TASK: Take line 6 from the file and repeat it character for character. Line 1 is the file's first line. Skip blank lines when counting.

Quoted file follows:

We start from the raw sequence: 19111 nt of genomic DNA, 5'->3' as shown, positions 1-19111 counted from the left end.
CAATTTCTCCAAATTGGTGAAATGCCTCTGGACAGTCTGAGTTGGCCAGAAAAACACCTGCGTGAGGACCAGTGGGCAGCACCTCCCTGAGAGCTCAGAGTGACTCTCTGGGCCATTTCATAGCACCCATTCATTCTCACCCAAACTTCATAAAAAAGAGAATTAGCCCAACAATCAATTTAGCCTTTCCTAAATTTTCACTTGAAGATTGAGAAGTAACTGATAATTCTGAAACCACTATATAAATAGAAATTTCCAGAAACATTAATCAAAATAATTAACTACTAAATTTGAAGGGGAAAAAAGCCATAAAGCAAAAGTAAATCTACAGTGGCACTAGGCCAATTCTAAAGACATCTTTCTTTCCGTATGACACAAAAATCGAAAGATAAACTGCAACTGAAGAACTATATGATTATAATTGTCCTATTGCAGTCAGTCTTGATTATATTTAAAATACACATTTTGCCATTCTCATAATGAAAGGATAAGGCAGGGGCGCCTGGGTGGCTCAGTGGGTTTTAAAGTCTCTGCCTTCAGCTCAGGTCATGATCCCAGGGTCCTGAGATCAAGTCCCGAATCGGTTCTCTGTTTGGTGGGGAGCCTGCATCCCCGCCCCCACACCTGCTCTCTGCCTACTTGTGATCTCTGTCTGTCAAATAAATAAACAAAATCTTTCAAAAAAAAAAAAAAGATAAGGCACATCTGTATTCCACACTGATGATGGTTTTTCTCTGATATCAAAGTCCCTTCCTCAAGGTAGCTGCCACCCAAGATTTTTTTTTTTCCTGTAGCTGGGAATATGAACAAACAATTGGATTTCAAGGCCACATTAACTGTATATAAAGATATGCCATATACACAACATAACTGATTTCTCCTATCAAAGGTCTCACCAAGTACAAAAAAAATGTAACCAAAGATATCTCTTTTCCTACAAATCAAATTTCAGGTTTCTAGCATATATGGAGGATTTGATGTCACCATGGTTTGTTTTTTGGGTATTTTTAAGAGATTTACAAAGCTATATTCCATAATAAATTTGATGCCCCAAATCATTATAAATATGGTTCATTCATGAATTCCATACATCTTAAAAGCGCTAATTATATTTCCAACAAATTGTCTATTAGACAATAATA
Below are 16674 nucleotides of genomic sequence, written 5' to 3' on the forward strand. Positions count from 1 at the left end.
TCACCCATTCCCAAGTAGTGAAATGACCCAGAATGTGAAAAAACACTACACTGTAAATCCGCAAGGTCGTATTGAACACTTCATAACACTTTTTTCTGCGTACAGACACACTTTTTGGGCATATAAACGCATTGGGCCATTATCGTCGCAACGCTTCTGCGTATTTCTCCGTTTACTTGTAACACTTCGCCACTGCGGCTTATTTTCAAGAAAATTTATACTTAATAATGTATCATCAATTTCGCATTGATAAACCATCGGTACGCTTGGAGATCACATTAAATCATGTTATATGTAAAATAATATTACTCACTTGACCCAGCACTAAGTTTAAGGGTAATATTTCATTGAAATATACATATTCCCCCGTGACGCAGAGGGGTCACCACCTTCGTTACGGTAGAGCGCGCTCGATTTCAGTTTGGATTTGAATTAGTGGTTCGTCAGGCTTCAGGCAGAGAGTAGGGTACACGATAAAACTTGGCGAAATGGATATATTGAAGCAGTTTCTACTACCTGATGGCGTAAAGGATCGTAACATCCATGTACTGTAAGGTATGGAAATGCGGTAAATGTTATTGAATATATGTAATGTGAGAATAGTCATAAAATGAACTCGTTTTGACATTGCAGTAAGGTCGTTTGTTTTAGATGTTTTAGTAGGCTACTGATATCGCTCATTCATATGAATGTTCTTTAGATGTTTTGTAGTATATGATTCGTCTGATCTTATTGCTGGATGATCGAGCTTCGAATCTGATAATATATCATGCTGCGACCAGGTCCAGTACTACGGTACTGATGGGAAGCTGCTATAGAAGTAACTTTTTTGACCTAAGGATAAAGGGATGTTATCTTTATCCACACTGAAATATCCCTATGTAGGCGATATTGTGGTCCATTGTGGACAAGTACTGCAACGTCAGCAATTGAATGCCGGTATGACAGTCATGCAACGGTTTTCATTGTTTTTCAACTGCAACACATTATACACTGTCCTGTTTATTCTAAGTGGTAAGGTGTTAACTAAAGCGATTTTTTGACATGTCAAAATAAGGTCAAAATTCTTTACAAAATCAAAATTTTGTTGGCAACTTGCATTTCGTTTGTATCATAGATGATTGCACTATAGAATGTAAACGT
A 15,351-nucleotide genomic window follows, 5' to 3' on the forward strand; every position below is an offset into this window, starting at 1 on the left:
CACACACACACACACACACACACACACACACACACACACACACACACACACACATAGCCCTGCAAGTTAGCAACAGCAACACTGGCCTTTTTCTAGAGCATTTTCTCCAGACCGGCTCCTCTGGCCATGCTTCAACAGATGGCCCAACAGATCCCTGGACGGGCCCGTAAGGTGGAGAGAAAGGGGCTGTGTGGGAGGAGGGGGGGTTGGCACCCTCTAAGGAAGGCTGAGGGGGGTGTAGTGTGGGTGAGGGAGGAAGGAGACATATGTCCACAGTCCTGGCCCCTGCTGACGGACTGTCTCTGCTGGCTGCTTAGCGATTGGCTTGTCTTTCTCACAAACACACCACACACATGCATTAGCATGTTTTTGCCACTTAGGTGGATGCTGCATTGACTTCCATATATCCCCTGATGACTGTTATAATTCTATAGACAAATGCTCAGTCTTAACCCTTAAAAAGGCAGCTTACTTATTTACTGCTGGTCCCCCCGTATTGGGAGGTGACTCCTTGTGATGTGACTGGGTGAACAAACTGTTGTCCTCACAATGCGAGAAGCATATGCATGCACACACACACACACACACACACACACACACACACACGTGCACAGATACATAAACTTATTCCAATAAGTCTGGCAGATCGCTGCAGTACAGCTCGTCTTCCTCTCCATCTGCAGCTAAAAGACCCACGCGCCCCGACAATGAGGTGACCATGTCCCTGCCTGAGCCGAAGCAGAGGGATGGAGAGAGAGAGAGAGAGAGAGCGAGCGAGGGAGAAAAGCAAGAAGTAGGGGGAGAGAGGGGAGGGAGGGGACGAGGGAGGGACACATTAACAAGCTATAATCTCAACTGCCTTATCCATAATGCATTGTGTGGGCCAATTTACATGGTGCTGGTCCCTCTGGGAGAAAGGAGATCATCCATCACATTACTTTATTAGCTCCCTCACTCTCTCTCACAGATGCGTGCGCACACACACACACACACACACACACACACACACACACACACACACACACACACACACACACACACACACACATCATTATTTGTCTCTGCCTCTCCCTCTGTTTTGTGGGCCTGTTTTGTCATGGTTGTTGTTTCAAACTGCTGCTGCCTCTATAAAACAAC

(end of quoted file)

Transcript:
CACACACACACACACACACACACACACACACACACACACACACACACACACACATAGCCCTGCAAGTTAGCAACAGCAACACTGGCCTTTTTCTAGAGCATTTTCTCCAGACCGGCTCCTCTGGCCATGCTTCAACAGATGGCCCAACAGATCCCTGGACGGGCCCGTAAGGTGGAGAGAAAGGGGCTGTGTGGGAGGAGGGGGGGTTGGCACCCTCTAAGGAAGGCTGAGGGGGGTGTAGTGTGGGTGAGGGAGGAAGGAGACATATGTCCACAGTCCTGGCCCCTGCTGACGGACTGTCTCTGCTGGCTGCTTAGCGATTGGCTTGTCTTTCTCACAAACACACCACACACATGCATTAGCATGTTTTTGCCACTTAGGTGGATGCTGCATTGACTTCCATATATCCCCTGATGACTGTTATAATTCTATAGACAAATGCTCAGTCTTAACCCTTAAAAAGGCAGCTTACTTATTTACTGCTGGTCCCCCCGTATTGGGAGGTGACTCCTTGTGATGTGACTGGGTGAACAAACTGTTGTCCTCACAATGCGAGAAGCATATGCATGCACACACACACACACACACACACACACACACACACACGTGCACAGATACATAAACTTATTCCAATAAGTCTGGCAGATCGCTGCAGTACAGCTCGTCTTCCTCTCCATCTGCAGCTAAAAGACCCACGCGCCCCGACAATGAGGTGACCATGTCCCTGCCTGAGCCGAAGCAGAGGGATGGAGAGAGAGAGAGAGAGAGAGCGAGCGAGGGAGAAAAGCAAGAAGTAGGGGGAGAGAGGGGAGGGAGGGGACGAGGGAGGGACACATTAACAAGCTATAATCTCAACTGCCTTATCCATAATGCATTGTGTGGGCCAATTTACATGGTGCTGGTCCCTCTGGGAGAAAGGAGATCATCCATCACATTACTTTATTAGCTCCCTCACTCTCTCTCACAGATGCGTGCGCACACACACACACACACACACACACACACACACACACACACACACACACACACACACACACACACACACACATCATTATTTGTCTCTGCCTCTCCCTCTGTTTTGTGGGCCTGTTTTGTCATGGTTGTTGTTTCAAACTGCTGCTGCCTCTATAAAACAAC